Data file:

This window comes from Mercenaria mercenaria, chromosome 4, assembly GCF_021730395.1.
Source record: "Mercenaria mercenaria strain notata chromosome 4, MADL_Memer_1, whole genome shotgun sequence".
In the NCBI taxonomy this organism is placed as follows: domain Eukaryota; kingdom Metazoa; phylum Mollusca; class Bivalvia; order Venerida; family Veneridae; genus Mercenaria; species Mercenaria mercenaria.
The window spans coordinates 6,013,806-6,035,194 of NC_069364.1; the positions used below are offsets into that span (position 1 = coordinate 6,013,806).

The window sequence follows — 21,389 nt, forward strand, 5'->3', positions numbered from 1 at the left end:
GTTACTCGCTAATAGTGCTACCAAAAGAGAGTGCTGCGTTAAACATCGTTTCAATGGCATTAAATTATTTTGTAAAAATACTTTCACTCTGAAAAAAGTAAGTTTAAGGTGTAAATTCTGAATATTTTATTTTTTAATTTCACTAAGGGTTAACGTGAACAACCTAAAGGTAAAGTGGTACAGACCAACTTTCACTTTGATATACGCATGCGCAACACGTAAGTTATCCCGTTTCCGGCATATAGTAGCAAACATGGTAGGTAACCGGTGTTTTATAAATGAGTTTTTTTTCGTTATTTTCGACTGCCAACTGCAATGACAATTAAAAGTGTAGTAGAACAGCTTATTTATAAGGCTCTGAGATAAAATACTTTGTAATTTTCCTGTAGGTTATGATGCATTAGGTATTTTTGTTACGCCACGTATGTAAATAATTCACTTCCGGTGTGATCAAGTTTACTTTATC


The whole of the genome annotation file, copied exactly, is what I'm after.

This window comes from Mercenaria mercenaria, chromosome 4, assembly GCF_021730395.1.
Source record: "Mercenaria mercenaria strain notata chromosome 4, MADL_Memer_1, whole genome shotgun sequence".
In the NCBI taxonomy this organism is placed as follows: domain Eukaryota; kingdom Metazoa; phylum Mollusca; class Bivalvia; order Venerida; family Veneridae; genus Mercenaria; species Mercenaria mercenaria.
The window spans coordinates 6,013,806-6,035,194 of NC_069364.1; the positions used below are offsets into that span (position 1 = coordinate 6,013,806).

The window sequence follows — 21,389 nt, forward strand, 5'->3', positions numbered from 1 at the left end:
GTTACTCGCTAATAGTGCTACCAAAAGAGAGTGCTGCGTTAAACATCGTTTCAATGGCATTAAATTATTTTGTAAAAATACTTTCACTCTGAAAAAAGTAAGTTTAAGGTGTAAATTCTGAATATTTTATTTTTTAATTTCACTAAGGGTTAACGTGAACAACCTAAAGGTAAAGTGGTACAGACCAACTTTCACTTTGATATACGCATGCGCAACACGTAAGTTATCCCGTTTCCGGCATATAGTAGCAAACATGGTAGGTAACCGGTGTTTTATAAATGAGTTTTTTTTCGTTATTTTCGACTGCCAACTGCAATGACAATTAAAAGTGTAGTAGAACAGCTTATTTATAAGGCTCTGAGATAAAATACTTTGTAATTTTCCTGTAGGTTATGATGCATTAGGTATTTTTGTTACGCCACGTATGTAAATAATTCACTTCCGGTGTGATCAAGTTTACTTTATC